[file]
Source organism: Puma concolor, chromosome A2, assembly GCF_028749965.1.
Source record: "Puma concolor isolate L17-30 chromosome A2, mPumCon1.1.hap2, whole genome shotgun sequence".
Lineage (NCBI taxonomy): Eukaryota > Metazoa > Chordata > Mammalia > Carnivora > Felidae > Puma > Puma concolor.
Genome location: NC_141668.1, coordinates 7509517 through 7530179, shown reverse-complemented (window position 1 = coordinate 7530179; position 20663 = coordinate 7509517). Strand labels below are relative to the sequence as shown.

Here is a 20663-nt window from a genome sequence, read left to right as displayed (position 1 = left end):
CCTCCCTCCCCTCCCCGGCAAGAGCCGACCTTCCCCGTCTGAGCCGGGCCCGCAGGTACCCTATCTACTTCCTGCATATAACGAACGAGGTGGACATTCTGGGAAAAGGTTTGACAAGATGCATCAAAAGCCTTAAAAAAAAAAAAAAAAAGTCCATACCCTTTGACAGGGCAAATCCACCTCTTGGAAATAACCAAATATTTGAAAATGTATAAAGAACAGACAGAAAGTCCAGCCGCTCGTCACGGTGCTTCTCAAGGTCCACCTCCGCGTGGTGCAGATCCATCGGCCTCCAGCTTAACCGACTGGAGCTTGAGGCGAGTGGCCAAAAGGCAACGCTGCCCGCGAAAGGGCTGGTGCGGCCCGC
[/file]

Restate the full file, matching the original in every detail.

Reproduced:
Source organism: Puma concolor, chromosome A2, assembly GCF_028749965.1.
Source record: "Puma concolor isolate L17-30 chromosome A2, mPumCon1.1.hap2, whole genome shotgun sequence".
Lineage (NCBI taxonomy): Eukaryota > Metazoa > Chordata > Mammalia > Carnivora > Felidae > Puma > Puma concolor.
Genome location: NC_141668.1, coordinates 7509517 through 7530179, shown reverse-complemented (window position 1 = coordinate 7530179; position 20663 = coordinate 7509517). Strand labels below are relative to the sequence as shown.

Here is a 20663-nt window from a genome sequence, read left to right as displayed (position 1 = left end):
CCTCCCTCCCCTCCCCGGCAAGAGCCGACCTTCCCCGTCTGAGCCGGGCCCGCAGGTACCCTATCTACTTCCTGCATATAACGAACGAGGTGGACATTCTGGGAAAAGGTTTGACAAGATGCATCAAAAGCCTTAAAAAAAAAAAAAAAAAGTCCATACCCTTTGACAGGGCAAATCCACCTCTTGGAAATAACCAAATATTTGAAAATGTATAAAGAACAGACAGAAAGTCCAGCCGCTCGTCACGGTGCTTCTCAAGGTCCACCTCCGCGTGGTGCAGATCCATCGGCCTCCAGCTTAACCGACTGGAGCTTGAGGCGAGTGGCCAAAAGGCAACGCTGCCCGCGAAAGGGCTGGTGCGGCCCGC